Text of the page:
Trauma victims in central Ohio receive more efficient and uniform emergency treatment thanks in part to the efforts of Capt. Vince Papa, who retired April 19 from the Norwich Township Fire Department after almost 28 years of service.
In addition to being the EMS coordinator for Norwich Township, Papa served as chairman of the EMS Committee for the Central Ohio Association of Fire Chiefs.
Papa collaborated with fire chiefs, hospitals and trauma centers for the 18 counties nearest to central Ohio, establishing protocols for diversion policies, "safe haven" programs for newborn children and regional infection control guidelines, among other policies and procedures that local fire departments and districts adopted.
"It was supposed to be a two-year commitment," Papa said of his acceptance in 1992 to represent Norwich Township on the regional EMS committee for fire chiefs.
Twenty-one years later, Papa stepped down as chairman of the committee at the same time he retired from active service.
Unlike many firefighters, Papa did not follow a father or a brother into the ranks of firefighting, but, he said, it was something he knew he wanted to do since childhood.
Papa, 47, and a 1983 graduate of Westerville South High School, said he knew he wanted to be a fireman from the time he saw red fire trucks rushing down the road.
"From that point on, my decision was made," Papa said.
Papa began his career a part-time firefighter for the Grandview Heights fire department, serving from 1983 to 1986.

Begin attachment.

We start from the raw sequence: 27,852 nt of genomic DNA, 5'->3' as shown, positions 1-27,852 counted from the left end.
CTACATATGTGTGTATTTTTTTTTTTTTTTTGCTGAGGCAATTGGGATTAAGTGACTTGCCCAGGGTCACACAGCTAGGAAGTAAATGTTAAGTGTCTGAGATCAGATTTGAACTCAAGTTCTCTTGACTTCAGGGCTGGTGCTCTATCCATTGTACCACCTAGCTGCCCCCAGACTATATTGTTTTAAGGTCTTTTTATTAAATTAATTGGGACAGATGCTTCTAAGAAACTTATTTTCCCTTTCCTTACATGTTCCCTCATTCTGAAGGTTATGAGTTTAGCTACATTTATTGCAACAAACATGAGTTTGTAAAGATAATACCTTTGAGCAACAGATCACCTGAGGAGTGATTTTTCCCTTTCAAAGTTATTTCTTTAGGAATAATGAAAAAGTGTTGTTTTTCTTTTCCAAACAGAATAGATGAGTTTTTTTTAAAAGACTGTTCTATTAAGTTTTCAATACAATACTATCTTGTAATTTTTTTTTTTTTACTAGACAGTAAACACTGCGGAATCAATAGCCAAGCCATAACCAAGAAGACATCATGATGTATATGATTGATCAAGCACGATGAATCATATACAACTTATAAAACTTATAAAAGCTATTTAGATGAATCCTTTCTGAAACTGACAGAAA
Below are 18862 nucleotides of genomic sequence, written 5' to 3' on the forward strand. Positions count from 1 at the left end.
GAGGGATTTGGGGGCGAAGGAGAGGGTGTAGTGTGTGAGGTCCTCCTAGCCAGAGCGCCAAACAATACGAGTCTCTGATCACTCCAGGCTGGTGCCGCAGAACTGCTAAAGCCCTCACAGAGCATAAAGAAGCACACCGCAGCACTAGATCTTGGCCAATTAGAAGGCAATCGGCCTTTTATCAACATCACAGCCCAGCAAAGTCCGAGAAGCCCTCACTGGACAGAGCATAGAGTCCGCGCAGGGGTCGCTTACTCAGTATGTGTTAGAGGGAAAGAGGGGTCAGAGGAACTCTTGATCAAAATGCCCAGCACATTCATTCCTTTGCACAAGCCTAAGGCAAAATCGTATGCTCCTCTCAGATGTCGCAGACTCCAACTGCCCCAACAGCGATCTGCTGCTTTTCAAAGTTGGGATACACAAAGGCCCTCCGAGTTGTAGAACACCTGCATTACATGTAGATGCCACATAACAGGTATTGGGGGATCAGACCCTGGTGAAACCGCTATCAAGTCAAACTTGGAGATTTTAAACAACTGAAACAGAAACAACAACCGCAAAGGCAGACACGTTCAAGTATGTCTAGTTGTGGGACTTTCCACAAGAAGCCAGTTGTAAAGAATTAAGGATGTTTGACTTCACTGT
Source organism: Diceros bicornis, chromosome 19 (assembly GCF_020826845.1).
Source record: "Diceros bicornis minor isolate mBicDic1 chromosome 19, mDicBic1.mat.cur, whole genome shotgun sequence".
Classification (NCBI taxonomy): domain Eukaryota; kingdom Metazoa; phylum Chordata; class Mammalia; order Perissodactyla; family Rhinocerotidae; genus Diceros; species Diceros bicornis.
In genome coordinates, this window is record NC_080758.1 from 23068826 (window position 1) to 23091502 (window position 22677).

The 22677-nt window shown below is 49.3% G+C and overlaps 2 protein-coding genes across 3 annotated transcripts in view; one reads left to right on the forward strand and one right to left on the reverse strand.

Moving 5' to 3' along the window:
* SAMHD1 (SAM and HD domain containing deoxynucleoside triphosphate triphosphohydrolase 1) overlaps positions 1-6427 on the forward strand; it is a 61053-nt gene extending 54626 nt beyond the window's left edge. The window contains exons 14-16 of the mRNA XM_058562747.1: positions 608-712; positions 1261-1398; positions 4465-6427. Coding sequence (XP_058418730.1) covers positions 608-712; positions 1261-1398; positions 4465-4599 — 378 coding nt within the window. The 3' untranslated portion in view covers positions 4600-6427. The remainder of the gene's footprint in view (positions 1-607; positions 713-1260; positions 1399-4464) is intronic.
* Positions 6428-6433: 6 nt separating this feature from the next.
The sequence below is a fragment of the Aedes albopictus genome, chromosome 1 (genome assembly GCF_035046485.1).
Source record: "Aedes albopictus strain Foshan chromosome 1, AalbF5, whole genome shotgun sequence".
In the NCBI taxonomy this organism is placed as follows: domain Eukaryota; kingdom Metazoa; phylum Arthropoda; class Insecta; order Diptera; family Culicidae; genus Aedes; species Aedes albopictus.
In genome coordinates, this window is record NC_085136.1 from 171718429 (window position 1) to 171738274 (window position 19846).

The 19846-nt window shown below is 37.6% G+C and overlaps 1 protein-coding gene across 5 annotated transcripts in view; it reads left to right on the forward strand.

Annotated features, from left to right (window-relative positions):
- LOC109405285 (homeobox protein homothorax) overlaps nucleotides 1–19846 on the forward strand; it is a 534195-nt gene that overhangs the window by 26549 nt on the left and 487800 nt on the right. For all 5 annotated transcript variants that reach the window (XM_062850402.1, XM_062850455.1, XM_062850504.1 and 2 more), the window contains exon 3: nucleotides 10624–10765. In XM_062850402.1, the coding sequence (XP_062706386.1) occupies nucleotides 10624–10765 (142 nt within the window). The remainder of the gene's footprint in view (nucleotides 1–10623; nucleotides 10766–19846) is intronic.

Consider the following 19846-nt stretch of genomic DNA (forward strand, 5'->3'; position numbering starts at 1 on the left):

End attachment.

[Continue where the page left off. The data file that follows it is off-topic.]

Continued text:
He joined the Westerville Division of Fire as a part-time firefighter in 1984 and worked there on off days until 1997.
He was still working part time in Grandview and Westerville when he became a Norwich Township firefighter July 8, 1985. He said learned about an opening in the Norwich department while investigating a fire in the Shire Cove area of Hilliard.
Papa was promoted to lieutenant in 1991 at Norwich Township, and promoted to captain in 2001.
He was named EMS coordinator in 1990 at a time when not every firefighter also was a medic. Today, almost all firefighters also are medics.
As EMS coordinator for both Norwich Township and for the association of fire chiefs, Papa began an effort to standardize the response of fire departments and districts, including the use of the then new technology of 800-megahertz radios.
"Sometimes there was not good organization at (emergency) scenes where multiple agencies are responding," Papa said.
An example of protocol today at a scene is establishing which responding departments are responsible for triage, treatment and transportation, said Papa, who has a doctorate in health care administration from Kennedy Western University, a brick-and-mortar school that has since closed its doors.
"Today, there is protocol among all departments concerning the assessment of a patient and treatments for identical illnesses or injuries," he said.
During the nearly three decades Papa has been a Norwich firefighter, he said he did not recall any particular patient, but rather viewed "every run as equally important."
Papa said he appreciated the community for its support and the countless number of people who thanked him on the street or visited the station to thank him and others for the services provided to family members and friends.
Papa's friends and co-workers thanked him during a retirement party April 19 at the Norwich Township Joint Safety Services Building.
"I'll miss the camaraderie of my co-workers ... we're a tight-knit group," said Papa, adding retirement came a little earlier than he desired as health issues hastened his decision.
Among those Papa said he would miss working with is Scott Skeldon, fire chief of the Jerome Township Division of Fire in Plain City.
Skeldon was a Norwich firefighter from 1985 to 2000 and also worked with Papa as a member of the EMS committee for area fire chiefs.
"He was Mr. EMS for central Ohio and the go-to guy for just about anything," Skeldon said.
"(Papa) was Mr. EMS for central Ohio and the go-to guy for just about anything."
-- SCOTT SKELDON
Jerome Township fire chief